With those styles, creating the map is simple. Here's an example showing the countries that have adopted the Euro currency.

   <figcaption>Eurozone Countries</figcaption>
   <div class="map-stack">
       <span class="map-eur"></span>
       <span class="map-ad"></span>
       <span class="map-at"></span>
       <span class="map-sk"></span>
Number of Official Languages
1    2    3    4 Source: nationsonline.com
The Eurozone


Here are all of the individual glyphs in the font. (At this size it's hard to see some of the microstates, but they're there if you need them.)

    • Andorra
    • class: map-ad
    • Albania
    • class: map-al
    • Austria
    • class: map-at
    • Bosnia
    • class: map-ba
    • Belgium
    • class: map-be
    • Bulgaria
    • class: map-bg
    • Belarus
    • class: map-by
    • Switzerland
    • class: map-ch
    • Cyprus
    • class: map-cy
    • Czech Republic
    • class: map-cz
    • Germany
    • class: map-de
    • Denmark
    • class: map-dk
    • Estonia
    • class: map-ee
    • Spain
    • class: map-es
    • Finland
    • class: map-fi
    • Faroe Islands
    • class: map-fo
    • France
    • class: map-fr
    • Georgia
    • class: map-ge
    • Guernsey
    • class: map-gg
    • Greece
    • class: map-gr
    • Croatia
    • class: map-hr
    • Hungary
    • class: map-hu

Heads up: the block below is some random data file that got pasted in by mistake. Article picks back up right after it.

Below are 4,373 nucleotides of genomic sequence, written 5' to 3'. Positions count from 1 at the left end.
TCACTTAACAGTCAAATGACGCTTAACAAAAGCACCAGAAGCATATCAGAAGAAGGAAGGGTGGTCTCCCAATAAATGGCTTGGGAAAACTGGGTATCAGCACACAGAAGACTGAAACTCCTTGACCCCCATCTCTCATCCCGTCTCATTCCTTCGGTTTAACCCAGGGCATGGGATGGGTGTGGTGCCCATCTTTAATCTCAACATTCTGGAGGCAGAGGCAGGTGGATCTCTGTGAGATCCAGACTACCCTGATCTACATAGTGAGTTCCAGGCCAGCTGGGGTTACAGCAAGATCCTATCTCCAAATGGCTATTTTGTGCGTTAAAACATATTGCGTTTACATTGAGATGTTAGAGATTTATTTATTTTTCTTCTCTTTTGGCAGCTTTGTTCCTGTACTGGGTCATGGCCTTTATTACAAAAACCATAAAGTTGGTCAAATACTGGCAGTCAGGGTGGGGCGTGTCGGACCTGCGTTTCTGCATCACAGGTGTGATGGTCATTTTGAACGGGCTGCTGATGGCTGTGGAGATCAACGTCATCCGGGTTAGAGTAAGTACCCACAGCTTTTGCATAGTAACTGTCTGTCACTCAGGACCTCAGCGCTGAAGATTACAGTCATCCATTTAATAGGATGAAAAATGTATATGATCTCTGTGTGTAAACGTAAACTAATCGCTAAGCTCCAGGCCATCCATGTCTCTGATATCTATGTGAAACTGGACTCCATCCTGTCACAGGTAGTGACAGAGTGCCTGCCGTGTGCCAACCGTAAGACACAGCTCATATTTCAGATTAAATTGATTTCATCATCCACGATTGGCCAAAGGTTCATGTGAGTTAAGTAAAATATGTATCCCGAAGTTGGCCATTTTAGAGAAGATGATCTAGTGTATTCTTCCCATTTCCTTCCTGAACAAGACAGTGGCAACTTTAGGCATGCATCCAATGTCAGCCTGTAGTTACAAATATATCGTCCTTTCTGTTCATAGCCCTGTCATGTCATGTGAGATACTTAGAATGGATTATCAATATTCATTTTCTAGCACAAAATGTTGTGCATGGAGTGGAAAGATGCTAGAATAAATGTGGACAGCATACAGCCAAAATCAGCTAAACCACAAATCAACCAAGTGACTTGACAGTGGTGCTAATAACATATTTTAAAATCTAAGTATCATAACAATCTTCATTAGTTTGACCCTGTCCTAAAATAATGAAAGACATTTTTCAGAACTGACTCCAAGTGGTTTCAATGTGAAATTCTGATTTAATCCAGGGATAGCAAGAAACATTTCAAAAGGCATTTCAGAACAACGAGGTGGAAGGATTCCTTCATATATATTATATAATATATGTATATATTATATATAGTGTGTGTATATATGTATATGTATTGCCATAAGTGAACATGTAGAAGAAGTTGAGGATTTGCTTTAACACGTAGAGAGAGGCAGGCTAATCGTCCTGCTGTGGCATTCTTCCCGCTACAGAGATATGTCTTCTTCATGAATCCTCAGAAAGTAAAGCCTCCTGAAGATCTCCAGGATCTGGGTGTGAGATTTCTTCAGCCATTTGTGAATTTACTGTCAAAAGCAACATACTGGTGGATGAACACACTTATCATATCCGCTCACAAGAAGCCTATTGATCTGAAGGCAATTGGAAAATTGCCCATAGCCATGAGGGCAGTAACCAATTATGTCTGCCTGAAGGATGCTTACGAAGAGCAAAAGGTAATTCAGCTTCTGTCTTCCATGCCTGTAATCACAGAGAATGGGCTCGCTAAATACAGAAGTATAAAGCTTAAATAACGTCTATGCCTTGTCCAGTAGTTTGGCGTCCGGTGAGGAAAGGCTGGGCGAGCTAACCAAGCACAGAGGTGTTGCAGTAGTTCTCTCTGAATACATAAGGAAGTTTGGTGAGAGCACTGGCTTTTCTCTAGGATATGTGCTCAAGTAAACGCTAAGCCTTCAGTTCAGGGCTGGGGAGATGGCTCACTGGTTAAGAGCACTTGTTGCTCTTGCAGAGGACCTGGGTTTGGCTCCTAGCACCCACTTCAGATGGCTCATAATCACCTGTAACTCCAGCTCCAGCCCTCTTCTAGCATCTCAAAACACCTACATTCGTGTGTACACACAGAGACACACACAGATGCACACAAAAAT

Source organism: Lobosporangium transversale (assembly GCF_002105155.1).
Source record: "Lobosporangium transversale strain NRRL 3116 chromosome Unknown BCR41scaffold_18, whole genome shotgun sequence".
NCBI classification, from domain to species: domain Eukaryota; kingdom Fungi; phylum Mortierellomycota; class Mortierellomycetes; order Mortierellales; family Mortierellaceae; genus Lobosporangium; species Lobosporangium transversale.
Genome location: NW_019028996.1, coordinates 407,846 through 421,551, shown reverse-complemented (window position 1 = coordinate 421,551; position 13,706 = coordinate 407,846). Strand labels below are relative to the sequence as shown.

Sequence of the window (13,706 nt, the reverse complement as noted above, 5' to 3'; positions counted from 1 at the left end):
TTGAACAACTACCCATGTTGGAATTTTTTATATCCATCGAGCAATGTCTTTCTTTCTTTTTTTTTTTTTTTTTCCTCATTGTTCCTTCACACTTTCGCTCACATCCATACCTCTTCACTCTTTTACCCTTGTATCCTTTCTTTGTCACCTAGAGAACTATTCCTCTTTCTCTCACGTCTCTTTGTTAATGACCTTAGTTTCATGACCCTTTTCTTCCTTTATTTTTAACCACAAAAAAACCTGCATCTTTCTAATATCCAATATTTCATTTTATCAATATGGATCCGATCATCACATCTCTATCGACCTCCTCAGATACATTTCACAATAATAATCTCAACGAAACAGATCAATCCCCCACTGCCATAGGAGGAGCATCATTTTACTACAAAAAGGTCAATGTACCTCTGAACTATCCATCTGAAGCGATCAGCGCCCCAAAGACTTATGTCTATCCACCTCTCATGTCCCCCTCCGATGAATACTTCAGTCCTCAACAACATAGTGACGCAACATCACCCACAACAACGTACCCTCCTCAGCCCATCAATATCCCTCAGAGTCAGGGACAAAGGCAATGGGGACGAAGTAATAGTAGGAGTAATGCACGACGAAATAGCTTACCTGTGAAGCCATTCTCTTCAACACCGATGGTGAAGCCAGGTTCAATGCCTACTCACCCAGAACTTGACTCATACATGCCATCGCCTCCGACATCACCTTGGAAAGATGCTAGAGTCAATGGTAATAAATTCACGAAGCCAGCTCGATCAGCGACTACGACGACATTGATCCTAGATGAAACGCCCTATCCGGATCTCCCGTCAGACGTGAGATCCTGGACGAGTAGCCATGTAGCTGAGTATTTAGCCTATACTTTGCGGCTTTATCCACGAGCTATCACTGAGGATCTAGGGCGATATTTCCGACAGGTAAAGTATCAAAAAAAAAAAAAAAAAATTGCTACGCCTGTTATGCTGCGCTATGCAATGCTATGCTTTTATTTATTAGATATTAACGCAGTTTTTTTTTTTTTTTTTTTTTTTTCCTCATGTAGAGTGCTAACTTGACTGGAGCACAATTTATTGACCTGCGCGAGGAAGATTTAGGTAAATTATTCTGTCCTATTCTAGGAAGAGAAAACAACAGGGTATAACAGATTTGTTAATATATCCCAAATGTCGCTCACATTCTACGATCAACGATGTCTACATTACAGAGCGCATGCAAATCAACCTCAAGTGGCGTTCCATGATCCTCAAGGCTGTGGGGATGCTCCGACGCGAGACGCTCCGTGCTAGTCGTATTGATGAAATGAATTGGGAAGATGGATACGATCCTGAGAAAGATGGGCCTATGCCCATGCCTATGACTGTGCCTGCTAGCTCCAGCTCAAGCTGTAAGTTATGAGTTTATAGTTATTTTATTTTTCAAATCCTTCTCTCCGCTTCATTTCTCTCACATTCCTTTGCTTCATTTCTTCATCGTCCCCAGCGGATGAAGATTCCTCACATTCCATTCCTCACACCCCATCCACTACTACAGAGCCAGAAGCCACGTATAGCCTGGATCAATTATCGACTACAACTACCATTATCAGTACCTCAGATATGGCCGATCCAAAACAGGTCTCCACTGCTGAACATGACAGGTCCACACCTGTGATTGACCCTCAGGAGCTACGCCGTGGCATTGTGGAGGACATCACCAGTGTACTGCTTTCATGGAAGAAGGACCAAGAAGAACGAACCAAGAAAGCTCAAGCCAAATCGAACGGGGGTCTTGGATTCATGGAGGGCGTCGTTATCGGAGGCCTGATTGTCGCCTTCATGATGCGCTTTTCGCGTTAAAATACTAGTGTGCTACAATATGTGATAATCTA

• Ireland
    • class: map-ie
    • Isle of Man
    • class: map-im
    • Iceland
    • class: map-is
    • Italy
    • class: map-it
    • Jersey
    • class: map-je
    • Liechtenstein
    • class: map-li
    • Lithuania
    • class: map-lt
    • Luxembourg
    • class: map-lu
    • Latvia
    • class: map-lv
    • Monaco
    • class: map-mc
    • Moldova
    • class: map-md
    • Montenegro
    • class: map-me
    • Macedonia
    • class: map-mk
    • Malta
    • class: map-mt
    • Netherlands
    • class: map-nl
    • Norway
    • class: map-no
    • Poland
    • class: map-pl
    • Portugal
    • class: map-pt
    • Romania
    • class: map-ro
    • Serbia
    • class: map-rs
    • Russia
    • class: map-ru
    • Sweden
    • class: map-se
    • Slovenia
    • class: map-si
    • Slovakia
    • class: map-sk
    • San Marino
    • class: map-sm
    • Turkey
    • class: map-tr
    • Ukraine
    • class: map-ua
    • United Kingdom
    • class: map-uk
    • Vatican City
    • class: map-va
    • Europe
    • class: map-eur


The Continental font is licensed under the SIL Open Font License and is free for commercial and non-commercial use with no restrictions or constraints.

The supporting files (CSS and Javascript) are products of the icomoon.io web app and are licensed under the open source MIT license.

In a nutshell, you're free to use Continental however you'd like, in free or commercial projects. You don't have to include any attribution, though one is always appreciated. If you do use Continental, and can send me a note, I'll add your project to the list of examples.


Even though my name is in the footer, this project would not have been possible without a lot of other folks.

  • First and foremost, thanks to Ben Markowitz. As soon as I saw his cool Stately font, I knew I had to try my hand at it. (I do hope he understands that imitation is the sincerest form of flattery.)
  • Of course Continental wouldn't be possible without maps. For those I thank Marcin Floryan for his contribution to Wikimedia Commons.
  • Bohemian Coding makes the best web design app in the world: Sketch 2. Sketch 2 made it easy to generate individual country files from the complete map.
  • Keyamoon's awesome icomoon.io has all the tools you need to create perfect symbol fonts for the web. The technology is top-notch, and the web app is a joy to use.
  • Finally, thank you (yes, you) for your interest.